Wild, baseless speculation here - but the colour schemes of the Egg Pawns and Death Egg bot are different than usual. What if they were not made by Eggman, or better yet, they are Eggman Nega's? Wasn't silver/gray his thing?
  10. TimmiT


    ¯\_(ツ)_/¯ Member
  11. Krigo


    Robotics;Notes shill Member
  12. Felik



    This remix is so good. SEGA should hire this guy :)
  13. Nova


    オ カ エ リ ナ サ λ Site Staff
  14. SuccinctAndPunchy


    Always mad on the internet. Member
    Perpetually trying to find more games to speedrun.
    Well, it definitely seems like this is one is following from Colours and Generations example and those two are my favourite in the series by an incredibly wide margin, so I'm actually kind of interested to see where this goes! Honestly was not expecting to care but I'm pleasantly surprised.

    Playing a Sonic game in VR sounds like the absolute fastest way to go about losing your lunch to VR sickness that you could possibly devise.
  15. Amnimator


    Well, not necessarily. It can certainly be done; there's just not a one-size-fits-all locomotion solution for VR currently. Some work better for other games. The developers behind Raw Data announced a new game with a locomotion method that could work for a Sonic game. Apparently it doesn't make people motion sick either: [Linky]

    It's just that VR devices are too expensive for the average consumer and that VR games require a large amount of research and development for making a single game. Even if PSVR did well in increasing the overall premium VR user base, it's still way too small for SEGA to feasibly say, "Yeah, lets do that.". That and the PSVR's seated or standing 180 degree experiences only limit what most can do with the platform in the first place. The Move's controllers lack of an analog doesn't help either. What the VR user base is good for in a business stand point currently is to popularize obscure IPs since people in the VR space typically keep an eye out for most of the oncoming releases, making it harder to get lost in the noise and easier to get noticed. See Danganronpa or Hatsune Miku VR for example.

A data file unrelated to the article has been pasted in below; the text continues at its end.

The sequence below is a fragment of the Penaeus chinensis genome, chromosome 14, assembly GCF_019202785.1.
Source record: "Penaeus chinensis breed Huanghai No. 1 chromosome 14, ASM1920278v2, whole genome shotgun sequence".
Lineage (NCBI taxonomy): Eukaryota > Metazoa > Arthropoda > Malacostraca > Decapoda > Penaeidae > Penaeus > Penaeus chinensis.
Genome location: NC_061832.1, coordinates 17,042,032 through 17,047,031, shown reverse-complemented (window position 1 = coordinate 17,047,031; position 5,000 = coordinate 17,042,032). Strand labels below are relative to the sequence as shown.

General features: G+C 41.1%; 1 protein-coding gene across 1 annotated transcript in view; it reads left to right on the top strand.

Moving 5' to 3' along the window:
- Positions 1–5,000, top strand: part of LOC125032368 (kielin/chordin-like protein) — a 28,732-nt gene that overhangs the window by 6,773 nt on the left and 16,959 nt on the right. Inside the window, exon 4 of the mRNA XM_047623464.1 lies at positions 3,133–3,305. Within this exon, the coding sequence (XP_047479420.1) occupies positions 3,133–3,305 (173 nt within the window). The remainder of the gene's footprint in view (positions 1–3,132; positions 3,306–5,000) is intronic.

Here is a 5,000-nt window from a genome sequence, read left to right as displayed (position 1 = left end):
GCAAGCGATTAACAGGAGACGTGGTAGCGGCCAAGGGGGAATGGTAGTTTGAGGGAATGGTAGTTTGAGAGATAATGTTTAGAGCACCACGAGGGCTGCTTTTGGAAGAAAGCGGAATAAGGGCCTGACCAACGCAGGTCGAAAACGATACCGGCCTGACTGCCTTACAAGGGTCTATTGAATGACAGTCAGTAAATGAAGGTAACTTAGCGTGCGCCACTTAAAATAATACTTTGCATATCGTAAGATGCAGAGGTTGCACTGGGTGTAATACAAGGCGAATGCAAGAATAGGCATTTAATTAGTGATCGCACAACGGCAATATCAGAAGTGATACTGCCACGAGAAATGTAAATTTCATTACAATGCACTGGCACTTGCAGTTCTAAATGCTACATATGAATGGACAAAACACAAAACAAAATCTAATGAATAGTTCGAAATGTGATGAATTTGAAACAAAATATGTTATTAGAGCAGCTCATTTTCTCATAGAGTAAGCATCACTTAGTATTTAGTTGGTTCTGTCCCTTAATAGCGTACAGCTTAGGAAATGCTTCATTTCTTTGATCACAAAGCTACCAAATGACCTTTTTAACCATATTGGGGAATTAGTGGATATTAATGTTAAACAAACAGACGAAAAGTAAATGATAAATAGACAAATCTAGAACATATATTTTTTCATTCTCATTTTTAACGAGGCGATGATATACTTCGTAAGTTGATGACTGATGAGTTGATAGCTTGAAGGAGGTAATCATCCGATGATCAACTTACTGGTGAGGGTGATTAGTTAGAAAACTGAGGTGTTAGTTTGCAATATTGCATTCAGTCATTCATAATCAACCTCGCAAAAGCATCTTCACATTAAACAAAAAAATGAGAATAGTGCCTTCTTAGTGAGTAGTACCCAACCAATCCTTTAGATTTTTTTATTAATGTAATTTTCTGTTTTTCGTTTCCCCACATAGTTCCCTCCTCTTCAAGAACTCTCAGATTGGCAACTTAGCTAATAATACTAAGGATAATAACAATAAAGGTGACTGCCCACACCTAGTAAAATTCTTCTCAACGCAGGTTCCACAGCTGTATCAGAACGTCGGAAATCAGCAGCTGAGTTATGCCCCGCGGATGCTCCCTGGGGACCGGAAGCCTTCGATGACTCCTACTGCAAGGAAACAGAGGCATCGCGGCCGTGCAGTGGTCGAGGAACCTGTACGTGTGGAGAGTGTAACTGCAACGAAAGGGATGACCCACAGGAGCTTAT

I'd like to see a Sonic VR myself, but VR seems like a slow growth. I doubt it'll get phased out like 3DTVs but will slowly grow as years go by. It's doable, but I see it more likely as a fan game/engine for now. The main issue isn't figuring out a locomotion method, mainly the user base's size.
  16. TimmiT


    ¯\_(ツ)_/¯ Member

  17. XD
  18. Amnimator


    Masterful. Can't wait to hear the whole vocal track.
    Make it stop.
    Anyway, in the trailer, what bothers me is how the art style is conflicting within the same game, or game mode for that matter. The mountains and background look straight out of Lost World, the buildings look like the desert town from Mario Odyssey, and other parts of the background look like the semi realistic visuals Unleashed went for. The way Sonic goes from 0 to max speed in the first few seconds of the gameplay trailer also bothers me. It doesn't look like he's gaining and maintaining momentum, it seems like he's worrying on keeping his boost bar up. Not necessarily awful, but more along the lines of what boost games gave us, which I personally think are fine the first playthrough but relatively un-fun after that. Boost isn't my cup of tea, or at least I think the way it is implemented turns the game design for the worse.
    There's two other game modes, so I guess I might find something to get hyped up about there. I just hope they're not spreading themselves thin.
  19. Aquova


    Professional nerd in training Member
    Wow, I would love to see this guy work with SEGA! Perhaps on some sort of classic 2D revival game, I think his style would suit that well.
  20. Cooljerk


    NotEqual Tech, Inc - VR & Game Dev Oldbie
    I've seen this method of locomotion make people sick before.